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Anti-spam trick: Grey listing

There is an anti-spam technique called "Grey Listing" which has almost completely eliminated spam from my main server. What's left still goes through my SpamAssassin and Amavis-new filters, but they have considerably much less work to do.

The technique is more than a year old but I've only installed a greylist plug in recently and I'm impressed at how well it works. I hope by writing this article other people that have procrastinated will decide to install a greylist system.

(for those that want technical specifics, I'm using Postfix plus Postgrey. If you use FreeBSD, just do "portinstall mail/postgrey" assuming you are already using Postfix. Sendmail users, please post some comments directing people to the Milter equivalent!)

So how does grey listing work?

Well, you know that a "black list" is a list of sites you block, and a "white list" is a list of sites that you always permit. A grey list is somewhere in between.

The basic principle is that spammers don't retry an email that couldn't be delivered. There are two kinds of "can't be delivered" (actually, more than that but two are important here). One is a "hard failure"... the email can't be delivered and nothing is going to fix it. For example, you are trying to send email to an account that doesn't exist. The second type is a "soft failure", which is a problem that is temporary. In other words, a disk is full, or there is some kind of system problem that will be fixed soon. If you get a "hard error" the email is bounced. If you get a "soft failure" the sending server is supposed to wait a bit of time and retry. That's why when you run out of disk space email stops flowing, but when you fix the problem (delete that out-of-control log file or whatever) you suddenly get a flood of backlogged email.

Spammers don't retry sending email whether it is a hard or soft failure. When you are sending email to tens of millions of addresses, its too difficult to keep track of failure codes. Besides, even if they don't get their spam sent to 20% of their list, they're still sending it to millions of addresses. Good enough, eh?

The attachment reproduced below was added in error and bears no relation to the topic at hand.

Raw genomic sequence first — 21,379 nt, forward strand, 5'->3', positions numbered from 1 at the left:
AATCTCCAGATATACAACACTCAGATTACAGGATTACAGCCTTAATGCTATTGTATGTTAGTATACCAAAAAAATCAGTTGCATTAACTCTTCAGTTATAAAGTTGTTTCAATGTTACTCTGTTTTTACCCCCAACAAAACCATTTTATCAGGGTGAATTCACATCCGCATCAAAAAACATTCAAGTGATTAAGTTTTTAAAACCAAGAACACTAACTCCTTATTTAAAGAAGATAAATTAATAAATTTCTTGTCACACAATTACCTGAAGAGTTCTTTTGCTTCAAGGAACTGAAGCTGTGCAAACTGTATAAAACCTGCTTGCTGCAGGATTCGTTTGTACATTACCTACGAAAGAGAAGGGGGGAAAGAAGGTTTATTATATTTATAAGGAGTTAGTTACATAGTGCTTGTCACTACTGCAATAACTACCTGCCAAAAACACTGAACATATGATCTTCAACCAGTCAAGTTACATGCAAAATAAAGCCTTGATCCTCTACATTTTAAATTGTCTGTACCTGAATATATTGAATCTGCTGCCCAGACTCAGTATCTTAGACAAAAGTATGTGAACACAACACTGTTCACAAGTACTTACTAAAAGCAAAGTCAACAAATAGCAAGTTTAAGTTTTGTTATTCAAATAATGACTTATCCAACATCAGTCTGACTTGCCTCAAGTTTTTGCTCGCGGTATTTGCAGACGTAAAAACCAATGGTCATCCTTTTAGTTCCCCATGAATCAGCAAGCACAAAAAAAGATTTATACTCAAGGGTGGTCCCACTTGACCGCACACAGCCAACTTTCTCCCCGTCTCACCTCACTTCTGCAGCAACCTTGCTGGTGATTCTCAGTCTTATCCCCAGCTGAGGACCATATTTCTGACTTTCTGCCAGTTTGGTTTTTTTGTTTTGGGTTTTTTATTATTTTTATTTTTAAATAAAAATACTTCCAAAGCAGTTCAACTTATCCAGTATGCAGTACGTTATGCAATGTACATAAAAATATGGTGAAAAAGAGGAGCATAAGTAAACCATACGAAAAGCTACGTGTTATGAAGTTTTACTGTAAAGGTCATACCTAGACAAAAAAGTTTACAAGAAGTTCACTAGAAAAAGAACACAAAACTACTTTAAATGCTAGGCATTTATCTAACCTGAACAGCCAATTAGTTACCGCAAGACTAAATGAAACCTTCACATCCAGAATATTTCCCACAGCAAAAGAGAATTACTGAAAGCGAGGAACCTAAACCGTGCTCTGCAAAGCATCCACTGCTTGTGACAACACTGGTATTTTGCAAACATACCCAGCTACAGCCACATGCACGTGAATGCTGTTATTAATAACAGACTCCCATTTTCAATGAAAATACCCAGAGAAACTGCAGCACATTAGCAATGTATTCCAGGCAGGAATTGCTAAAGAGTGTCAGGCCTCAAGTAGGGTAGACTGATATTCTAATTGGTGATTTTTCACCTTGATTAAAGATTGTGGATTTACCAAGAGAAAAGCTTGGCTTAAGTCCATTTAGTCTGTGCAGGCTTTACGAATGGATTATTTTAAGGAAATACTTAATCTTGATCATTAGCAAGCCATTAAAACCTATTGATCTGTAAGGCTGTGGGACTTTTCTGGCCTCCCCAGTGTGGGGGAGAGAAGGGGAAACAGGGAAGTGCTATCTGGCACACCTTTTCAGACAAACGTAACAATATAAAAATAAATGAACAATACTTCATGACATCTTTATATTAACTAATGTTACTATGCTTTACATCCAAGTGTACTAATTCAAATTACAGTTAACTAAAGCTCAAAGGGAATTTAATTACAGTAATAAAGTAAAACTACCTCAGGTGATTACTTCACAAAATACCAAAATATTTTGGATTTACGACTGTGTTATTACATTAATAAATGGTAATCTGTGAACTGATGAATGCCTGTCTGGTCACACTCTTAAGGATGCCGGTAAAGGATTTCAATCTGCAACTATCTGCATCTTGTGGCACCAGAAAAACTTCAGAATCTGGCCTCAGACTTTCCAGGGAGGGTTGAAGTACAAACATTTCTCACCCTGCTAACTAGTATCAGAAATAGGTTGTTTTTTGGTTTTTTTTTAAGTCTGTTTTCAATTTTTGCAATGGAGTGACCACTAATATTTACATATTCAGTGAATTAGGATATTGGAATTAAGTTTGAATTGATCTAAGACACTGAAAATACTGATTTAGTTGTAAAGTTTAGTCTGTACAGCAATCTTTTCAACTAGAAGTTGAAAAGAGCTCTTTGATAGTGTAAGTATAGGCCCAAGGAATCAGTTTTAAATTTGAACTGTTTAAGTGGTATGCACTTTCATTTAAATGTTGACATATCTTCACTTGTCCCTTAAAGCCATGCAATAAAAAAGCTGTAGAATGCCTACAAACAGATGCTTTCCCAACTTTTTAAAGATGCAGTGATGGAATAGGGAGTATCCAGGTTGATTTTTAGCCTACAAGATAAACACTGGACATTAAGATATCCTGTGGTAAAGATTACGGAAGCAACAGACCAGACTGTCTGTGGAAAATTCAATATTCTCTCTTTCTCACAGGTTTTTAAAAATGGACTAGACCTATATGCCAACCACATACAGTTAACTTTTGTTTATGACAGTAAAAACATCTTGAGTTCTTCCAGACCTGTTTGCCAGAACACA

So here's how grey listing works. The first time someone tries to send you email, send a "soft error" result code. If they reply more than 5 minutes later, then actually accept it. If they are a spammer you'll never get a retry. If they are legitimate then you'll get a retry.

Implementing this is extremely simple. When someone tries to send email, gather 3 other item of information: the source IP address, the From:, the To:. Maintain a database of these 3-tuples. If you haven't seen that 3-tuple before, send the "soft failure" code. If you have seen that 3-tuple already and it was more than 5 minutes ago, accept the message.

It's amazingly simple yet it seems to be blocking about 80% of my spam right now.

Now, you may be thinking, "I can't have a 5-minute delay on all my email! That's crazy!" Well don't worry. Systems like Postgrey take this all one step further. For example, if 5 emails get through in the last month, Postgrey decides this IP address must be ok and adds it to a list that is "white listed".

Thus, the system tunes itself. Common senders immediately get into the whitelist (Yahoo, gmail, and so on). Site that disappear eventually get expired from the list because you don't hear from them in 30 days. That makes the database self-cleaning. All maintenance is automatic.

I can't believe I didn't install this years ago!


P.S. I've also added "reject_non_fqdn_hostname" to the Postfix variable "smtpd_helo_restrictions". That means that when an STMP server issues a "HELO hostname" the email is rejected if "hostname" isn't a FQDN. This rejects about 80% of the spam I'm getting... most of which just sends "HELO friend". I haven't had any complaints from users about false-positives since I implemented this a month ago. This technique reduced spam by 80% and Postgrey reduced spam by a different-but-overlaping 80%. When both are enabled, I receive very little spam. Enough for Amavis-new and SpamAssassin to take care of easily.

Posted by Tom Limoncelli in Technical Tips

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3 Comments | Leave a comment

I've been using greylisting for well over 2 years now [almost from the moment it appeared] on all the mail servers I handle [currently 3, but in total about 7]. It doesn't seem to be temporary, spammers still ignore it. I find it extremely effective, and it's never been complained about by any users, so the delays are unnoticeable in everyday work [and two servers I manage are company servers, one of them belongs to a company whose key business activities rely on e-mail]. Besides, I've been promoting greylisting all over, and glad to see that it's getting more popular at last [but I'm surprised that It's been noticed by some so late...].

If any of the readers is a qmail user like me, I can recommend cqgreylist, which I'm using. It's a simplified greylist, ie. it doesn't store triplets, but only the IP address. Once the IP address retries [but not too quick, which you can set up as well, eg. to avoid whitelisting spammers who send many mails to your server one after the other], it's whitelisted. The recipient and sender addresses are not noted at all.

This might seem less effective than the original greylisting, but I find it equally effective to be honest. I receive very little spam from zombies.

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